The little explosions are technically a "back draft" (like the movie). You are getting more combustible gasses in the firebox than the oxygen entering the box can support and it is causing it to drag air in from someplace else (most likely your stack). The will have a negative impact on your draft as it is fighting the whole hot air rises vs "I need oxygen".
Gonna have to figure out how to make the draft work.
Did the top down startup help with the initial drafting? Stove start up faster?
Edit: are you by chance using very small splits?
To start there is some kindling but then we throw some big stuff in.
What do you think of changing the shape of the inlet? I guess making it smaller isn't such a great idea.
When the door is cracked open during starting it goes great. Then shutting the door and just a tiny inlet it's fine..
The fire chamber is pretty big...
What happens when you open the air inlet ALL THE WAY open??
It will start to puff.
Yeppers - you gots a draft issue. Maybe add another air inlet??
How about making the one I have bigger,or is 2 in different positions more effective?
So I probably don't need more pipe? Is the 8" pipe hurting me?
I am taking a SWAG here so you may want other opinions: Yes, I think the 8" is hurting draft. I think you need additional height (or get rid of the horizontal run) and I am questionable on the primary air inlet. I just don't know what to think about the air inlet. If you clamp it down, no puffs, if you open it up, puffs, open the door, no puffs. Makes me think that you may need more air than the primary is allowing for, but again, its confusing.
I would start with one and then move forward if the problem is not resolved, leaving the air adjustment as the last mod. Simply one dudes opinion.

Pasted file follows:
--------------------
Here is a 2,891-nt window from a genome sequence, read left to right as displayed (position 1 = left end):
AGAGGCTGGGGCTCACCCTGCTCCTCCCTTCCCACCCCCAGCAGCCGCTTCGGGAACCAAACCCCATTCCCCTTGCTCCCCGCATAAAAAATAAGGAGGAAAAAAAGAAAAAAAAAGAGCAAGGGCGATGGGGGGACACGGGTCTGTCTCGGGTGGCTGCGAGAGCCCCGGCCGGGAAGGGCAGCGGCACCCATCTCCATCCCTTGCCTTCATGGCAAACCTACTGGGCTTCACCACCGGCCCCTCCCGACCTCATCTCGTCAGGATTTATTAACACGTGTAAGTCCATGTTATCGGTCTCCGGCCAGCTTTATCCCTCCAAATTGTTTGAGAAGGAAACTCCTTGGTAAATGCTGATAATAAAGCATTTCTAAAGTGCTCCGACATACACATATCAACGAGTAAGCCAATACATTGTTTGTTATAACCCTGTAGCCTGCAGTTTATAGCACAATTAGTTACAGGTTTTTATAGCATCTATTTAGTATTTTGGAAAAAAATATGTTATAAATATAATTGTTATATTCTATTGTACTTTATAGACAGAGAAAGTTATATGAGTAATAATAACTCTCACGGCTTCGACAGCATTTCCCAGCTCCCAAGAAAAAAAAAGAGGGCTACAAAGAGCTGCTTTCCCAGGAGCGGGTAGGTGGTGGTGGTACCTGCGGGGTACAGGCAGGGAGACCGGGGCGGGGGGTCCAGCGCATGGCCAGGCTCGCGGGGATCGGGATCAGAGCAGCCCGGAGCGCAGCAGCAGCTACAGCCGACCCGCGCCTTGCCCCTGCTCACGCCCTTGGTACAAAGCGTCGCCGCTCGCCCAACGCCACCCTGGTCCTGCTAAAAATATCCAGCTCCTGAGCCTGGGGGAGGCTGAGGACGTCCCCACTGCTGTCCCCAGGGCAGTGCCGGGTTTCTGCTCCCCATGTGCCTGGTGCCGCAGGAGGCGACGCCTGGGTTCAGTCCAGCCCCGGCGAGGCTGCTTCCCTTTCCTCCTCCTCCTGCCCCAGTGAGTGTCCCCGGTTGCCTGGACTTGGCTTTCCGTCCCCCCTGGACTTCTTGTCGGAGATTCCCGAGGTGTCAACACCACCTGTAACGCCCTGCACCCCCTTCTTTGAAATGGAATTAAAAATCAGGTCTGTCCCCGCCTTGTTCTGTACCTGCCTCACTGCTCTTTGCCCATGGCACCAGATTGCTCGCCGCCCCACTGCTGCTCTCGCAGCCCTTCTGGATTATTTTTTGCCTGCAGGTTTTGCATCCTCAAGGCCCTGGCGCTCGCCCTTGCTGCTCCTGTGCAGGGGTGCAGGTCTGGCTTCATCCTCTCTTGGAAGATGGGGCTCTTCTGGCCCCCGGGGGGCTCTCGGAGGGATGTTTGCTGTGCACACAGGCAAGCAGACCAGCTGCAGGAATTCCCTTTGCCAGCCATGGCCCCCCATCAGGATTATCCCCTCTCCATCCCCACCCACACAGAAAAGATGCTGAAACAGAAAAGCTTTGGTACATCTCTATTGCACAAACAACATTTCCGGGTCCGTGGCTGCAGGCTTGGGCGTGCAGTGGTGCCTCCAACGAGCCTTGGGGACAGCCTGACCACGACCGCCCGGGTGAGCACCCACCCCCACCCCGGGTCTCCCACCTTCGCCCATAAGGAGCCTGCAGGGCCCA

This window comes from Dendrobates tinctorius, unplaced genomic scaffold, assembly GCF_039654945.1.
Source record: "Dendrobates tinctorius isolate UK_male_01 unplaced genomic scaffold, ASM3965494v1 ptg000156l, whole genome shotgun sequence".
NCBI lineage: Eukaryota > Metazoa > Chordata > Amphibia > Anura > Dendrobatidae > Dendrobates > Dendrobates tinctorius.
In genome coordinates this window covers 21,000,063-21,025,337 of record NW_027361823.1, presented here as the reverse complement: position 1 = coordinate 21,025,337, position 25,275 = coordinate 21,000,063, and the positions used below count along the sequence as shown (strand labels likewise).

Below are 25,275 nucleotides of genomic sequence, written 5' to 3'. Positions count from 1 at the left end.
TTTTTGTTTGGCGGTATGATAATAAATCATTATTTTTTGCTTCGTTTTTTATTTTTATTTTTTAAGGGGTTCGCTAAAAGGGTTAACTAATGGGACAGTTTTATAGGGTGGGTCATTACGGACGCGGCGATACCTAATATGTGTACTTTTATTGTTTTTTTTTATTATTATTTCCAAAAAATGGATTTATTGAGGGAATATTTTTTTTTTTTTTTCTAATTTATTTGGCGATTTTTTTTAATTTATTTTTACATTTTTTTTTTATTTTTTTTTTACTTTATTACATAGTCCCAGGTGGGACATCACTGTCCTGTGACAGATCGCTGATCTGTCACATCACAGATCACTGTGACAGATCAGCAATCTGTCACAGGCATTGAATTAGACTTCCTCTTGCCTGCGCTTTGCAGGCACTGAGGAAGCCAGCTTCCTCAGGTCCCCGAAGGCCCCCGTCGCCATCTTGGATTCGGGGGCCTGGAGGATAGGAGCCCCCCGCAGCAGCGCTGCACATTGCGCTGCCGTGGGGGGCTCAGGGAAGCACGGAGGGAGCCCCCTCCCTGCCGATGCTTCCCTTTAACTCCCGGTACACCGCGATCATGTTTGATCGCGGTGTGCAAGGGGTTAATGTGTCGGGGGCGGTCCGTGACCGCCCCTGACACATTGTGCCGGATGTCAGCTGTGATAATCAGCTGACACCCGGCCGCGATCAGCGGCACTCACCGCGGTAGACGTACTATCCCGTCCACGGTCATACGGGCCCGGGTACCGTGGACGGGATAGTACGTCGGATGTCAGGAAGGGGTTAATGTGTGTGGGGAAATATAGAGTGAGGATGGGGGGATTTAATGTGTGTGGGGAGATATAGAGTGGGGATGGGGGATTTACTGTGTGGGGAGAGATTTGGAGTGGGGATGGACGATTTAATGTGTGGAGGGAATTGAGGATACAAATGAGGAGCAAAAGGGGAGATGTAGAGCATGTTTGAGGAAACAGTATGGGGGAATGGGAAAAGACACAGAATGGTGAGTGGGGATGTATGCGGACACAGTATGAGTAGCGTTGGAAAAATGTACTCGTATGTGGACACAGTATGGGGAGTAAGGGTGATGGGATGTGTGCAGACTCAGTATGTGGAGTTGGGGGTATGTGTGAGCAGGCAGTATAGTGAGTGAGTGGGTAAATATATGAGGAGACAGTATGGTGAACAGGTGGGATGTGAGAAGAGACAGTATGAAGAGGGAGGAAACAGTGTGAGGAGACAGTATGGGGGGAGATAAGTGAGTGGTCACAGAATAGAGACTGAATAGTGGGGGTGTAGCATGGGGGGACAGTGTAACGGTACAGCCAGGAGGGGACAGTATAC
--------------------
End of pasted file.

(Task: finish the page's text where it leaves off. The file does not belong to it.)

By 'air adjustment last', do you mean an additional air inlet?
I can't get rid of the horizontal.
Also the 8" is doing what, like lowering the velocity of the updraft?
At this point I can only add height and make a additional air inlet in the door.
How would more height help?
well yo the only dude answering....thanks
I would either increase stack height (if staying with the 8") or go to 6". See how it goes. If it doesn't fix it, increase primary air.
I just put the new pipe in for about $400+ (stainless steel) so I can't really do that one..
The guy who built the stove welded that big piece of 8" steel water pipe to the top of the stove. It connected to my old horizontal about halfway along the horizontal to the stack and from there 6" pipe to a T an then to the top. It puffed the same. So I figured it was big into small was the prob so I bit the bullet and replaced the rest of the 6 with 8 so it was one size..
The 6 was getting pretty deteriorated anyway. When it continued to puff I started the thread....
If I increase the height then do I overcome the disability of the 8"? Or is that a fundamental prob now even if it alleviates the puff? Am I losing heat from it?
Since opening the door a crack stops the puff how does the additional height help? When it's burning and I open the door it really starts to roar..
Extending the flue will help increase the draft (hot air rises thingy). Opening the door a crack introduces MORE air and allows the smoke to exit more easily.
I will keep you posted..............